I don't do chains. That has been my cry throughout life. I am from a city where Starbucks doesn't survive. Whether it be coffee, sandwiches, restaurants or clothes, we Melbournians like our independent stores for all their quirky, unpredictable glory.
But then I moved to London and stumbled upon Busaba. And I liked it. It became our standard lazy option for decent, local Thai food. In my desperation to find an acceptable coffee in the early days, I even tried Costa and Cafe Nero. Thank God we discovered Flat White, and promptly moved in down the road.
BananaTree is a little chain operation that I wasn't all that keen to try because, well, it's a little chain operation. But then I did. And it was really good. The food was lovely and the place had personality. So then, exhausted after weeks of travelling and long hours, TPG and I decided to go again on Friday night - to lazily send off the week with a table full of food and a bottle of wine. And an hour later, by coincidence, I received a voucher to come in and visit for essentially a free meal (review us if you like us, give us the feedback if you don't). Done.
I like it.
Specialties from the Indochina region (think the lemongrass and fresh herbs of Vietnam, Laos, Cambodia, Thailand and Myanmar mixed in the the dry spices of mainland Malaysia) are served in a casual and funky setting. The room has an industrial fit out (quirky low hung light fittings, wooden tables, concrete walls, exposed pipelines, splashes of red), with an open kitchen (now becoming something of a norm in new London restaurant openings) and a mix of small and communal tables. Although Banana Tree has only been open in Soho for a month, by 8pm it's buzzing with a crowd, but minus the long queue of Busaba up the road.
Feast on the tart but addictively sweet goodness that is the papaya salad (£5.90), actually right up there with the best I can remember having, along with some lusciously gooey baked aubergine with caramelised vinegar sauce (£4.20) - a bit like the Japanese nasu dengaku, and the big hitting rendang (£9.80) - satisfyingly big, tender chunks of beef, slow cooked in coconut milk and spices like lemongrass and chilli. The sautéed lamb with fragrant kari patta leaves, cashews, coriander, tomatoes and spring onions (£8.50) is rammed with so much flavour that I don't mind that the lamb is too dry. Large, thin slices of chargrilled blackened chilli pork are marinated in dark soy, palm sugar, chilli, garlic and spices (£8.90) and come with a nice nasi goreng - more deliciousness. With 2 glasses of wine our tab comes up to around £50 for 2 people.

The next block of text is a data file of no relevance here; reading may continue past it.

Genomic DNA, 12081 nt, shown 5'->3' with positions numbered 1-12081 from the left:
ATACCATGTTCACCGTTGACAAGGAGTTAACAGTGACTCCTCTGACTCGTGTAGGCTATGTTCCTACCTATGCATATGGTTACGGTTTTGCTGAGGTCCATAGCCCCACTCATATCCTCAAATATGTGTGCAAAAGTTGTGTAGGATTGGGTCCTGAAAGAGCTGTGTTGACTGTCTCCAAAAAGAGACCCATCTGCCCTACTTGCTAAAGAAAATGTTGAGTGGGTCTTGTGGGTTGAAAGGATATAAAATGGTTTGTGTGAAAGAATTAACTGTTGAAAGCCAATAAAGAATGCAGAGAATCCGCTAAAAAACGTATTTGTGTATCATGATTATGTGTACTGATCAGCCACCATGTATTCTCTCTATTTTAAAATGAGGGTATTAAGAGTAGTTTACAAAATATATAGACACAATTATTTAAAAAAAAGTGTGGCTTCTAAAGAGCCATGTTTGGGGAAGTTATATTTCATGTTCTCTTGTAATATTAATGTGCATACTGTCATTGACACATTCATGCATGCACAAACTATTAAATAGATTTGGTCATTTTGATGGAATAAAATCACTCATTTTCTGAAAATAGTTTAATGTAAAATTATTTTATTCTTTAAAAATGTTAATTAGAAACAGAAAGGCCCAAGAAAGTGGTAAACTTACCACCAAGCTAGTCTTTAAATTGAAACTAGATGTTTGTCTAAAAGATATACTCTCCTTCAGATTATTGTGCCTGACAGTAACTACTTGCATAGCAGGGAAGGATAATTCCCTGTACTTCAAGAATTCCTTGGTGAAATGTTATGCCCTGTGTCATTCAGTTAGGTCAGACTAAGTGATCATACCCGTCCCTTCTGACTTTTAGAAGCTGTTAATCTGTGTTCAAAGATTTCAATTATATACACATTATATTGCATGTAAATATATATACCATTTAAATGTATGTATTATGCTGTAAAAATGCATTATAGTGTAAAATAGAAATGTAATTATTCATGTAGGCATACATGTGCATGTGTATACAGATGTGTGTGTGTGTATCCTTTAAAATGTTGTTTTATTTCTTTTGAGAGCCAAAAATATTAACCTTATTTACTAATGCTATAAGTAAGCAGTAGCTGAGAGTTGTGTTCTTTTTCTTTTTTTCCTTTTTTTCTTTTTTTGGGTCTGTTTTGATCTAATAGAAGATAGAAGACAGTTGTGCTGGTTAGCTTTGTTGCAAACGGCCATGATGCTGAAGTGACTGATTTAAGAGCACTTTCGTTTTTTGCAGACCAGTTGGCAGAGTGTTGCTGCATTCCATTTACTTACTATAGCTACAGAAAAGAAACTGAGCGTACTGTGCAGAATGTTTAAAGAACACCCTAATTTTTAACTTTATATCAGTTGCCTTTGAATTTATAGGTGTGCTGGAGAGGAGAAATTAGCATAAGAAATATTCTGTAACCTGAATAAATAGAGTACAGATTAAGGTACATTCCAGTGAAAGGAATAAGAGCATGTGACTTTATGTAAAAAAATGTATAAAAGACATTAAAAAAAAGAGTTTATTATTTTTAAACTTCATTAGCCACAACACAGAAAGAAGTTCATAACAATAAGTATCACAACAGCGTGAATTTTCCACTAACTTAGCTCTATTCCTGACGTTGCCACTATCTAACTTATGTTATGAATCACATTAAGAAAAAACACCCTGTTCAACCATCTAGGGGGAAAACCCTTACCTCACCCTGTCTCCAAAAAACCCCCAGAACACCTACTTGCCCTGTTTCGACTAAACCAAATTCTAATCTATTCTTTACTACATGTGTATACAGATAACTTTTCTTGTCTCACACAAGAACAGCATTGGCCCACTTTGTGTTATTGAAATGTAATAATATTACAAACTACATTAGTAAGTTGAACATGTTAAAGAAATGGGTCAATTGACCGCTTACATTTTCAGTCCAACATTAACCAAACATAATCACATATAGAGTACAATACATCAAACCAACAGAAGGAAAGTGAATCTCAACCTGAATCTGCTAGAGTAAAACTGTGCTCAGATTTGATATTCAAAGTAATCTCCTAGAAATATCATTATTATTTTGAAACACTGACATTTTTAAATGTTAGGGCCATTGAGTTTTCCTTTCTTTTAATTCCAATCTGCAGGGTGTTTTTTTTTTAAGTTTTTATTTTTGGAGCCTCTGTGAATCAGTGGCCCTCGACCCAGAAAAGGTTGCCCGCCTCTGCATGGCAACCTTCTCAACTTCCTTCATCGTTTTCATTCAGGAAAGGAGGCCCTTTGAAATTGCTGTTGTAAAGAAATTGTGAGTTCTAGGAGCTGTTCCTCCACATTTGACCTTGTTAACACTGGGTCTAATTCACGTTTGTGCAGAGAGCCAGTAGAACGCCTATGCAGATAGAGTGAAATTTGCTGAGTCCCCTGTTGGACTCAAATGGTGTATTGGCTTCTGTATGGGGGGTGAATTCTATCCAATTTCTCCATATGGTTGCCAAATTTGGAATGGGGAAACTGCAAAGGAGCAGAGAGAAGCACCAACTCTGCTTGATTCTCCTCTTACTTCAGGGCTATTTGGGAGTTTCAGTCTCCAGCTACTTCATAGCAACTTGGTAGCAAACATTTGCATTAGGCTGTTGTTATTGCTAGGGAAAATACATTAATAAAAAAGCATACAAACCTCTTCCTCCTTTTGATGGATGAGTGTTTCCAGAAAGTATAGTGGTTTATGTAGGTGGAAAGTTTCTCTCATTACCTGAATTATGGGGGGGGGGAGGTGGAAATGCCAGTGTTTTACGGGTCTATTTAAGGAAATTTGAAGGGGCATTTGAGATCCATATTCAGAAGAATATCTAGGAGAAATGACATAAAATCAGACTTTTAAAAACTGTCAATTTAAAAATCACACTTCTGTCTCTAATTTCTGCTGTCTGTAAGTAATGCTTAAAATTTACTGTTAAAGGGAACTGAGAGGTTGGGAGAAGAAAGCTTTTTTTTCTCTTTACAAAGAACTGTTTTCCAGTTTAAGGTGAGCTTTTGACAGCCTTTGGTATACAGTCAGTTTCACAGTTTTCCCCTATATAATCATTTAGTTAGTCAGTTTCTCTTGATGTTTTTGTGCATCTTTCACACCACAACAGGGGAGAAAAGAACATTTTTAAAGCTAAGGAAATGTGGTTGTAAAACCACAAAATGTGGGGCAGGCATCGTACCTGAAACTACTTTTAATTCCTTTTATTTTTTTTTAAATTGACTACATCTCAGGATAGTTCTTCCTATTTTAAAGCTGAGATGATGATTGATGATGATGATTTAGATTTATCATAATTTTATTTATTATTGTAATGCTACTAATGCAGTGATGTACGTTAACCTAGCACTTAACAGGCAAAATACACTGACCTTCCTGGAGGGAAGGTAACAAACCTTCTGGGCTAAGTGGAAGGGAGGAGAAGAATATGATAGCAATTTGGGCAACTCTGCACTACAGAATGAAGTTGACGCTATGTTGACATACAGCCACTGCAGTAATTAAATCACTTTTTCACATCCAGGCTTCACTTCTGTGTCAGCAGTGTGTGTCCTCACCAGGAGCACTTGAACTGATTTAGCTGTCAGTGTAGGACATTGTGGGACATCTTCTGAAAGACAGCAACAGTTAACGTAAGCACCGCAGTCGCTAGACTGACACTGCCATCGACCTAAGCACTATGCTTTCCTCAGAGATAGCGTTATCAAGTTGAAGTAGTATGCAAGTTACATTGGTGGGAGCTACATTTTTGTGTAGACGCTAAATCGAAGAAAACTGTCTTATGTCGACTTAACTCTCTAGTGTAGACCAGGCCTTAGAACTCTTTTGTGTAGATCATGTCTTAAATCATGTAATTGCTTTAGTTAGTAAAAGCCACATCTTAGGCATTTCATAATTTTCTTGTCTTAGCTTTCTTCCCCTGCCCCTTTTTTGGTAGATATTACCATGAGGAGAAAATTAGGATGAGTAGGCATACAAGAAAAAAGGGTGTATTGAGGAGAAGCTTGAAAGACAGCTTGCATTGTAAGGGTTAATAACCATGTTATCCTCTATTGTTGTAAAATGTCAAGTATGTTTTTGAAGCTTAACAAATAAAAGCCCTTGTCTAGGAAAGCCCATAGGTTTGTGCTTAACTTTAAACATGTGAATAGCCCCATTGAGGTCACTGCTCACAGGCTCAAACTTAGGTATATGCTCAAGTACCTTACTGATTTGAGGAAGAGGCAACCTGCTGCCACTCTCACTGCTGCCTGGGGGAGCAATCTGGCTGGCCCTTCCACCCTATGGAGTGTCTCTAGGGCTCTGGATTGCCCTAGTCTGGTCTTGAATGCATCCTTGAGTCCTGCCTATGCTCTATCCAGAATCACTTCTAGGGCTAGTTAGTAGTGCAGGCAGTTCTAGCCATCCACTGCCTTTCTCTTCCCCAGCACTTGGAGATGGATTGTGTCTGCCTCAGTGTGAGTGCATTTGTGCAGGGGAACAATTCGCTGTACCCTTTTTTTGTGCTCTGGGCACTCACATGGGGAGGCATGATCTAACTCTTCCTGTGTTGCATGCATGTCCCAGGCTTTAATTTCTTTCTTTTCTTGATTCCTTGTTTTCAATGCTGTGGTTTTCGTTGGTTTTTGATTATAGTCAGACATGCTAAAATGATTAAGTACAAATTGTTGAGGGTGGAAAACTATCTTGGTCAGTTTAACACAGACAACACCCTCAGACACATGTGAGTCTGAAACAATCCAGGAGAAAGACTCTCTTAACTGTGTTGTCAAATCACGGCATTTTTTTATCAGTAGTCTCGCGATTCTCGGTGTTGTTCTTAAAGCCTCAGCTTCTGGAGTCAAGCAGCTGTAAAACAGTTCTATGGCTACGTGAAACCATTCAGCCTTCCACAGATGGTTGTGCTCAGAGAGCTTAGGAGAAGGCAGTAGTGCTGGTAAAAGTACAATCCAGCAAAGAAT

After eating at Nahm earlier in the week, eating this sort of food anywhere else so soon was at risk of being a massive downer. But, actually, I really like Banana Tree. I think Busaba has gone downhill recently, and in my view Banana Tree definitely comes up trumps for the quality of its food. Just watch the prices as they can stack up. Looking at the cost of each dish, I don't think they're overpriced compared with other places in the area (although the rending and some other dishes are probably pushing the upper end of the scale), but I probably tend to go to chains thinking they should be the cheap option, when actually the costs can sneak up on you.
Oh, and the service staff have been really sweet and keen on both my visits (as much on the anonymous one as my invitation to review). It may be a mini chain, but don't be afraid - it still has soul and you can taste it. Definitely one to try.
Banana Tree - Indo China Kitchen, 103 Wardour Street, W1F 0UQ (Tel 0202 7437 1351)
There are other Banana Tree outlets at Angel, Bayswater, Clapham Junction and West Hamstead.